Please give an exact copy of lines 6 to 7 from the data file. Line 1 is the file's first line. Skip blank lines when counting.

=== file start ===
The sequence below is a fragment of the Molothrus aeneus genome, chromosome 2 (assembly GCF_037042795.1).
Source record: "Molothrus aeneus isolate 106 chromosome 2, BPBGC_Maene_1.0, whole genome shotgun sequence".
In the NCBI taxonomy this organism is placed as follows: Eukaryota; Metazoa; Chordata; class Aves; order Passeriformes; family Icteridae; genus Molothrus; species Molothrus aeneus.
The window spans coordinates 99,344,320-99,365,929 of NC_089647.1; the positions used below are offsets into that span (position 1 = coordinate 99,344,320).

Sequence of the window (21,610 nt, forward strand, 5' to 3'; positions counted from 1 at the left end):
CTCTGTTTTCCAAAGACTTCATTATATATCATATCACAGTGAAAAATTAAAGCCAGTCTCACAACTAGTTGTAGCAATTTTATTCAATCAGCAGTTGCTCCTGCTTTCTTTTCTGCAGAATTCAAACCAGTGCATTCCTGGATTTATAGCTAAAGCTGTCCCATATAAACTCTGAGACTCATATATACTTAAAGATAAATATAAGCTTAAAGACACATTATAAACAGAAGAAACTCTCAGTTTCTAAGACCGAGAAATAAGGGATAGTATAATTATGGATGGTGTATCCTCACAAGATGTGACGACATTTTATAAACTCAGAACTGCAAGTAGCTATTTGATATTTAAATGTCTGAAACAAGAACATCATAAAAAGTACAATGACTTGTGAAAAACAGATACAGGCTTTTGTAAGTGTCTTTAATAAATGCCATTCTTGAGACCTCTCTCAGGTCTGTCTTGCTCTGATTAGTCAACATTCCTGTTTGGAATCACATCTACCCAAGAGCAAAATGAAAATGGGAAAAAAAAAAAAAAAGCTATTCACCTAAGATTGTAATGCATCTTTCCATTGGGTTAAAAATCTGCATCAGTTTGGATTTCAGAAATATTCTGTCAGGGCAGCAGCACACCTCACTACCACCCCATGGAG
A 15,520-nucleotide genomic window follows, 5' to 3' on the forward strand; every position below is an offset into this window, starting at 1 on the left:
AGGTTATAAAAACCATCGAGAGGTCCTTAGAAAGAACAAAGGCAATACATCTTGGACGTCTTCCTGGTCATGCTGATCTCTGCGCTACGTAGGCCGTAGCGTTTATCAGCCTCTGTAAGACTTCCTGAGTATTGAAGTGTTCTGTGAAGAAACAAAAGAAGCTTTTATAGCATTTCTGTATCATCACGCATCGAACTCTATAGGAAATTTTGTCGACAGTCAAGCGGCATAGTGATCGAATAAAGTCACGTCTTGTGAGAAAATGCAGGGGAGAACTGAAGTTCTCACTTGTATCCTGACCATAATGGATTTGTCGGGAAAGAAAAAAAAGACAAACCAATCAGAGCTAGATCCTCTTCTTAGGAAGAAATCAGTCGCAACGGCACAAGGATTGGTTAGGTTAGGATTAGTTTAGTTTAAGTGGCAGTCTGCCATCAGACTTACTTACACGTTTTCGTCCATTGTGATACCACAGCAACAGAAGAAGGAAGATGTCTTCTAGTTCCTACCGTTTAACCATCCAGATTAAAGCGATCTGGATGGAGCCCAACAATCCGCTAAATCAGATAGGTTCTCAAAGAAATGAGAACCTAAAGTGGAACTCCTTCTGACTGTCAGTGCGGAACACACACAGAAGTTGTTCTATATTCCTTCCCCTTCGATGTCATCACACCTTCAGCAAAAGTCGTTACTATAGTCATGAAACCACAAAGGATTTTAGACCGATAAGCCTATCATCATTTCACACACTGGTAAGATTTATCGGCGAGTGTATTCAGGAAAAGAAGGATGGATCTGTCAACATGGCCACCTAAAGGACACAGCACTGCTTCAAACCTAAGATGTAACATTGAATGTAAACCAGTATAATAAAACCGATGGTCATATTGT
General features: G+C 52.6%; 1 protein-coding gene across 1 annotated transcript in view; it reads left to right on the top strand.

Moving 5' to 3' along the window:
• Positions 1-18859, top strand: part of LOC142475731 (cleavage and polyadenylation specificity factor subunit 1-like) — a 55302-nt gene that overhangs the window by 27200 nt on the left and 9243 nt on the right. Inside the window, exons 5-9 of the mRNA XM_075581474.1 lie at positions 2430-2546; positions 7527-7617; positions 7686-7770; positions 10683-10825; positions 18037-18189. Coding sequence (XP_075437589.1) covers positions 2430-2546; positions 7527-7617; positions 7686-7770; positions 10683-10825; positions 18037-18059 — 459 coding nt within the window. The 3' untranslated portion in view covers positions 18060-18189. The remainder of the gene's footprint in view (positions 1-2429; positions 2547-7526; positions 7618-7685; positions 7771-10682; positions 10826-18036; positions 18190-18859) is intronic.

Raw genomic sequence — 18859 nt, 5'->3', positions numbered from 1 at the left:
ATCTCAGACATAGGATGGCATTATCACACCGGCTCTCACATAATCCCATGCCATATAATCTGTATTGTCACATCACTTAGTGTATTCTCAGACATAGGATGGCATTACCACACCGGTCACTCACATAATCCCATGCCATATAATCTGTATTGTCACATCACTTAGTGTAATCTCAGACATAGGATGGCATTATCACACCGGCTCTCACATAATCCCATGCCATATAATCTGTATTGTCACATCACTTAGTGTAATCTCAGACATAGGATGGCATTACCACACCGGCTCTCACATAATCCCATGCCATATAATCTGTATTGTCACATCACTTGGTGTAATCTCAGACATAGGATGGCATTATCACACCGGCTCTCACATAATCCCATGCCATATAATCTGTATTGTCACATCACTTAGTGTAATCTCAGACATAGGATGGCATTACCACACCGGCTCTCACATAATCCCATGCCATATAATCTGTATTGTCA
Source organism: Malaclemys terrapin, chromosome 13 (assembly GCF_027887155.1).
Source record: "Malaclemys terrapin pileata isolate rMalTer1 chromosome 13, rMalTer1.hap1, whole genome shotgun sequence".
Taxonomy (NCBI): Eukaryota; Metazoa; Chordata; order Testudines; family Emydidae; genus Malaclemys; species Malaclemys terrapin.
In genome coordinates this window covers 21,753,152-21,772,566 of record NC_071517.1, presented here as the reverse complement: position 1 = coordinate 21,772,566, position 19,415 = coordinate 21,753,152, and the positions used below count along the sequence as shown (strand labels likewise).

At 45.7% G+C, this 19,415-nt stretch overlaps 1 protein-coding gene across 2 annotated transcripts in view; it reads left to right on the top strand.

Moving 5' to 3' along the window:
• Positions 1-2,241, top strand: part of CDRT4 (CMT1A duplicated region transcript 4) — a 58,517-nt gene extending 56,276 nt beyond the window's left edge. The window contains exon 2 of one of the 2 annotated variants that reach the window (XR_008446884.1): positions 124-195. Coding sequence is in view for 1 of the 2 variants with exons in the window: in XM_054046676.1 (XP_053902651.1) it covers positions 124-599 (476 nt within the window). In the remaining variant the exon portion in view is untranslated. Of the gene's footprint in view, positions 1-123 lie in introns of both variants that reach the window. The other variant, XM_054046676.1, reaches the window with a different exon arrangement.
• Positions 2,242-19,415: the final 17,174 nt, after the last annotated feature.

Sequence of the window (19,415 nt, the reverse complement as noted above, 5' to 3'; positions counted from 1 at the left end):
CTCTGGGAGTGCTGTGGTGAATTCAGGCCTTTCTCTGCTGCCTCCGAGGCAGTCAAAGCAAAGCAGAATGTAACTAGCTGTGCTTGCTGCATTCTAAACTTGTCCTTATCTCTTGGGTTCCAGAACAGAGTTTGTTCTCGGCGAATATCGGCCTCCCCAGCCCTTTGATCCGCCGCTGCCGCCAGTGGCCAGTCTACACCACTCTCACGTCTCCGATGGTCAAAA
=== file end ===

CTCTGTTTTCCAAAGACTTCATTATATATCATATCACAGTGAAAAATTAAAGCCAGTCTCACAACTAGTTGTAGCAATTTTATTCAATCAGCAGTTGCTCCTGCTTTCTTTTCTGCAGAATTCAAACCAGTGCATTCCTGGATTTATAGCTAAAGCTGTCCCATATAAACTCTGAGACTCATATATACTTAAAGATAAATATAAGCTTAAAGACACATTATAAACAGAAGAAACTCTCAGTTTCTAAGACCGAGAAATAAGGGATAGTATAATTATGGATGGTGTATCCTCACAAGATGTGACGACATTTTATAAACTCAGAACTGCAAGTAGCTATTTGATATTTAAATGTCTGAAACAAGAACATCATAAAAAGTACAATGACTTGTGAAAAACAGATACAGGCTTTTGTAAGTGTCTTTAATAAATGCCATTCTTGAGACCTCTCTCAGGTCTGTCTTGCTCTGATTAGTCAACATTCCTGTTTGGAATCACATCTACCCAAGAGCAAAATGAAAATGGGAAAAAAAAAAAAAAAGCTATTCACCTAAGATTGTAATGCATCTTTCCATTGGGTTAAAAATCTGCATCAGTTTGGATTTCAGAAATATTCTGTCAGGGCAGCAGCACACCTCACTACCACCCCATGGAG
A 15,520-nucleotide genomic window follows, 5' to 3' on the forward strand; every position below is an offset into this window, starting at 1 on the left: